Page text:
As a retired Silicon Valley veteran (Intel, 1983-2000) I’d say it’s largely because employers have become hyper-picky about “skill sets” as well as discriminatory towards anyone with more than a few months of unemployment. For example, I can’t recall prospective hires at Intel being subjected to 9-10 interviews over weeks or months as seems to be the norm these days with just about every hot Internet company.

I think the “skill set” argument is likely bogus as it seems applicants are being rejected if they only have 9 out of 10, or their experience is with version 10 and the employer wants experience with version 11. In short, employers are willing to let a job go unfilled for a year (or clamor for foreign workers) rather than hire someone who might need a few weeks of training to get up to speed.

Heck, I’ve seen construction industry employers say they won’t look at
hires who’ve been out of work for 4-5 years because their skill sets are obsolete. We’re talking carpentry here, folks. Bogus.

kd6rxl on August 18, 2013 at 10:11 AM

I don’t see what the big mystery is. My company has tons of “job openings” because we haven’t hired anyone new since last year.
Two words: HIRING FREEZE.

Companies all around the country have imposed freezes on new hiring. Every time a worker leaves, that’s a new “job opening”. But it’s open only in the sense that no one is filling it….and they’re not going to anytime soon.

Thus, the disparity in “openings” and “hiring”.

jeanneb on August 18, 2013 at 10:36 AM

I think the “skill set” argument is likely bogus as it seems applicants are being rejected if they only have 9 out of 10, or their experience is with version 10 and the employer wants experience with version 11. In short, employers are willing to let a job go unfilled for a year (or clamor for foreign workers) rather than hire someone who might need a few weeks of training to get up to speed.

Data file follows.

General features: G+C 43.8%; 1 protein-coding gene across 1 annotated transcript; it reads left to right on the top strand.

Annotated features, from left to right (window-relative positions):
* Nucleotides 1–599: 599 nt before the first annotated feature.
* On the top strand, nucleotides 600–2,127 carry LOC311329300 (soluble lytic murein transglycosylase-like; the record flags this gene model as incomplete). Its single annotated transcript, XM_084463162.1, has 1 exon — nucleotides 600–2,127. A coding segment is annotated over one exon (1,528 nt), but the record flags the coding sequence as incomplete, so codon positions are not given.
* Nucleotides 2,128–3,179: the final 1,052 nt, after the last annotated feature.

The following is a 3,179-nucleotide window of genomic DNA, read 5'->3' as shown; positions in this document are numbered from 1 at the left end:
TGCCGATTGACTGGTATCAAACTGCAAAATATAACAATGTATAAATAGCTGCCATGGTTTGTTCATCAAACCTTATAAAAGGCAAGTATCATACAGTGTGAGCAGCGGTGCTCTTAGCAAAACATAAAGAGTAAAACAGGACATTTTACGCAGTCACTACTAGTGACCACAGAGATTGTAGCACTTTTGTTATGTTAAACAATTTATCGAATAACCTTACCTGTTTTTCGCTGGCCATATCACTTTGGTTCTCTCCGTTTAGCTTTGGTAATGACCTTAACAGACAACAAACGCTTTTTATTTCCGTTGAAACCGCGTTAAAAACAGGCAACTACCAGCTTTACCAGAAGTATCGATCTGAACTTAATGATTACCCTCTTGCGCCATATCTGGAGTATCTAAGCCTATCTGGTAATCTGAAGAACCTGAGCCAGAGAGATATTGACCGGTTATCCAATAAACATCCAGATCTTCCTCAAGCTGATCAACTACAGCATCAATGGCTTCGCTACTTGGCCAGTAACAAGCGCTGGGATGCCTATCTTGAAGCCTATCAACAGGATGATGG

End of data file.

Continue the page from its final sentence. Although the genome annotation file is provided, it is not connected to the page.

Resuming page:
Heck, I’ve seen construction industry employers say they won’t look at
hires who’ve been out of work for 4-5 years because their skill sets are obsolete. We’re talking carpentry here, folks. Bogus.

kd6rxl on August 18, 2013 at 10:11 AM

This. Companies are no longer willing to give employees any training. They want 11 specific skills, and if they don’t get all of them already existing in a person, they won’t hire them. This did not used to be the case.

My middle-aged mom got in fresh into the computer industry in the 1980s after being a housewife for years. She had no specific training in computer programming, but she had a decade-old math degree and smarts. A company hired her, trained her in computer languages and programming from scratch. She ended up writing a program that made the company several million dollars per year, and she stayed with them for 27 years.

Put a middle-aged mom in the same situation today and the company will laugh at her and tell her to go away.

Sometimes business people are amazingly short sighted.

AngusMc on August 18, 2013 at 11:44 AM

This. Companies are no longer willing to give employees any training. They want 11 specific skills, and if they don’t get all of them already existing in a person, they won’t hire them.

Sometimes business people are amazingly short sighted.

AngusMc on August 18, 2013 at 11:44 AM

This. They’re not going to bother investing, which would require work on THEIR part, they’re just going to sit on their fannies until the Right Employee ™ knocks on their door and begs to work at long hours for low wages just to pay rent.

About the only place left that will train people is call centers.